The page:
Archives for category: Preserving

This is one of the easiest tricks in my preserving tool box. It’s a strategy that my family learned from our neighbours when I was in high school and I am still delighted by the fabulous simplicity and usefulness of the results. Your Corona’s never need to go lime-less again!

Quite simply, you take lemons and/or limes and cut them up in slices or segments laying them on a cookie sheet or other flat surface that you can fit in your freezer. Obviously, you then put these trays into the freezer. Once the lemon/lime pieces are frozen you can transfer them to a suitable storage container.

Now you will always have lemon and lime on hand. The slices and segments don’t take very long to defrost if you need fresh juice and they make a wonderful alternative to ice cubes. I am particularly fond of a splash of red vermouth with a frozen lemon slice before supper, but I can be lured into enjoying a gin and tonic with a lime segment too. A jug of plain tap water is dressed up in no time with a few slices of citrus added. While they don’t make very good ice cubes, I include the end pieces of the lemons/limes when I am freezing them so that I always have zest on hand.

And so the citrus obsession continues. I am just so thrilled to have found out that citrus has a season. Ridiculous, I know, but it’s true. It had probably never occurred to me because I’ve never lived anywhere suited to growing citrus. Instead, I’ve lived in the northern reaches where lemons, limes and oranges are available year-round at the supermarket.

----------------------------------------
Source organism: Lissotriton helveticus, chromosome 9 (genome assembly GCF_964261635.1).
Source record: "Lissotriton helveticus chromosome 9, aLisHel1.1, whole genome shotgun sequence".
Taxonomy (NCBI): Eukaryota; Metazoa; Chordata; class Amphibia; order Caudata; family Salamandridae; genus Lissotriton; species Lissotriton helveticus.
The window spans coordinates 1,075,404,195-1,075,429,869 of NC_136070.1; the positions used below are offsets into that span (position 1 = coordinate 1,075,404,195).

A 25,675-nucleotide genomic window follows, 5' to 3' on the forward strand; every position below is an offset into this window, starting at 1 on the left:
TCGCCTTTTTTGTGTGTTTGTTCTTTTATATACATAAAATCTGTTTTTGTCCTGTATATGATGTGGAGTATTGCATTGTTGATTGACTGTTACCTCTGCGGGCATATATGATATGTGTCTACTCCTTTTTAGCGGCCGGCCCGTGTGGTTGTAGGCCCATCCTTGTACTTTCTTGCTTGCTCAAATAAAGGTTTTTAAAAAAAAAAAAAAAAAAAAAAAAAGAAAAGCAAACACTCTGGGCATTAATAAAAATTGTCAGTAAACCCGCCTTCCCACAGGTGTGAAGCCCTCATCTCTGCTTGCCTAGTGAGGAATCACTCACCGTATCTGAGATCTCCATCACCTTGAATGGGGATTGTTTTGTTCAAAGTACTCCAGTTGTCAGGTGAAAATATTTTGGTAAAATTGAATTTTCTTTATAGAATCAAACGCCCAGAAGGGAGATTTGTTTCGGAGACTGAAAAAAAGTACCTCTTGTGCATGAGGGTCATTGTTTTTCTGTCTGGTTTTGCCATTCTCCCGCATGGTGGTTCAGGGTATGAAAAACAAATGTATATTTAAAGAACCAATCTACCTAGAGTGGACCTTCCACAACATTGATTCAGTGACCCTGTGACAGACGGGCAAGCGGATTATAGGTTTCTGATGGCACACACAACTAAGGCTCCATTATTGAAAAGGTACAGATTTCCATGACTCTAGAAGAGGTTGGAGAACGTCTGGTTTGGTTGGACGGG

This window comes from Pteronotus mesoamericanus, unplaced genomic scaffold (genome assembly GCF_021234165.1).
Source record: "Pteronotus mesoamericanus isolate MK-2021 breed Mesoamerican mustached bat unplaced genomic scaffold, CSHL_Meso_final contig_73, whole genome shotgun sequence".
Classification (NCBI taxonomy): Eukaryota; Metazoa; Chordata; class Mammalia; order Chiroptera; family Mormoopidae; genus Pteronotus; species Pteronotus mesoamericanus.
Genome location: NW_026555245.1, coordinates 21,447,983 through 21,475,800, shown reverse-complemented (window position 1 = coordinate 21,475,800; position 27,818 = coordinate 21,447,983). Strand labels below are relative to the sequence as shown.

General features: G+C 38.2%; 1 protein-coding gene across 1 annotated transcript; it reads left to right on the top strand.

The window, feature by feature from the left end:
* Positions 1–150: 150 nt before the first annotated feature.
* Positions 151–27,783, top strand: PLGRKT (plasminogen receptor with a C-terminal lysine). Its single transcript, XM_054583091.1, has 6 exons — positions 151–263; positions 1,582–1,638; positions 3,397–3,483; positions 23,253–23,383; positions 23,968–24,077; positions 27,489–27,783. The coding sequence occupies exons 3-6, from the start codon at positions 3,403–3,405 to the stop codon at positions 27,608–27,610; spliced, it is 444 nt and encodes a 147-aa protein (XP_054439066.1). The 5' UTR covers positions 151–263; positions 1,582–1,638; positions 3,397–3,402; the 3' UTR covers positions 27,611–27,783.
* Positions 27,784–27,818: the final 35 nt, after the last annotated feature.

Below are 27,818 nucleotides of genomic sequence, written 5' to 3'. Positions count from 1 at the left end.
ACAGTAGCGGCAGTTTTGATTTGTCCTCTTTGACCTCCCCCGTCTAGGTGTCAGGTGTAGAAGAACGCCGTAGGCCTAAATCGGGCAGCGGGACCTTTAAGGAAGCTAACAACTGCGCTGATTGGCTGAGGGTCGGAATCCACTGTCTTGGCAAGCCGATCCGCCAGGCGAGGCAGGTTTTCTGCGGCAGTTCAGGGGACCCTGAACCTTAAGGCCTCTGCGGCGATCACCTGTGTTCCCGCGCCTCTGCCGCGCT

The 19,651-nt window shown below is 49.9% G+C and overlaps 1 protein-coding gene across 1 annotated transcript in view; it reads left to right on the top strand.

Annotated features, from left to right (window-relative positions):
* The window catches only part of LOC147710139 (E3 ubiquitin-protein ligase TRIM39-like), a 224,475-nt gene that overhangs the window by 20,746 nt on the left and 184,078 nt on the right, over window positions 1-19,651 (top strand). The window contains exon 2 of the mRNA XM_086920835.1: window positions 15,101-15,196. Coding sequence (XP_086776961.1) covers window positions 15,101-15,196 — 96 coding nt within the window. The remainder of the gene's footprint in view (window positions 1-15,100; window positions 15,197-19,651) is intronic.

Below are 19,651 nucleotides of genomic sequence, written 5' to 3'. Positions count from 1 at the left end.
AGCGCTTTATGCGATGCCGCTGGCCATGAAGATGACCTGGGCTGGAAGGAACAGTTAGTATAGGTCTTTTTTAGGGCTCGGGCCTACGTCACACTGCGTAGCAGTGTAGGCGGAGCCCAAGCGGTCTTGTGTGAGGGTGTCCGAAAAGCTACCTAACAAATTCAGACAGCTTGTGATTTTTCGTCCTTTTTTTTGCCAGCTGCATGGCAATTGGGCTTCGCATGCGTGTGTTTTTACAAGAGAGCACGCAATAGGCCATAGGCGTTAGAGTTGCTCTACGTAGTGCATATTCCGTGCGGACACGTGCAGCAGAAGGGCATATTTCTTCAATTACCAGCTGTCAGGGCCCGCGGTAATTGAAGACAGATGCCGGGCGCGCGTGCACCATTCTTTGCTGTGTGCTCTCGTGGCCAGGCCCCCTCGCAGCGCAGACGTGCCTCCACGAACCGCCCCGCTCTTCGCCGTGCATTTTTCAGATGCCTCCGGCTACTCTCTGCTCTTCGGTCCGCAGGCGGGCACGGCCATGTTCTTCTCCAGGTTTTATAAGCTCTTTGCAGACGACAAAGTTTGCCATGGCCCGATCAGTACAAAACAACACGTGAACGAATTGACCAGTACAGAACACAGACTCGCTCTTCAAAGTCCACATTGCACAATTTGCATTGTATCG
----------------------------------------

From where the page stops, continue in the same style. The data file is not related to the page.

We’re January babies, most of the citrus family and me. Given how much I love my birthday and try to stretch it to an entire season, usually only achieving a couple weeks before some other tangelo has a turn, it seems right for citrus and I to be kindred spirits. Citrus season is my new favorite birthday event and I’m already planning to have something involving Meyer lemon curd for my birthday cake (tart? pie?) next year.

After tracking down some Meyer lemon’s this week, couldn’t wait to make this lemon curd from Epicurious. It had numerous rave reviews and I agree completely. It was easy to make, beautiful and delicious! So good I am saving some of the remaining Meyer’s to make more.

3-4 Meyer lemons (enough to get 2 tsp. of zest and 1/2 c. of juice, it only took me 2 1/2 lemons to achieve this)
1/2 c. sugar
2 large eggs
1 stick of butter cut into 4 pieces
(I had to look up how much is in a “stick”, turns out it’s about 1/2 c.)

1. Whisk: zest, juice, sugar, & eggs in a metal bowl.
You will be heating this double boiler style so if you don’t seem to have a metal bowl…ahem, Bree…then just use a pot that will fit into another one to simulate the bowl. This is also a good time to start that water simmering in the bottom pot. 

2. Add butter.

3. Put your bowl/pot over the simmering water and begin whisking.

4. Continue whisking until the curd is thick, smooth, and around 160 degrees F on a thermometer.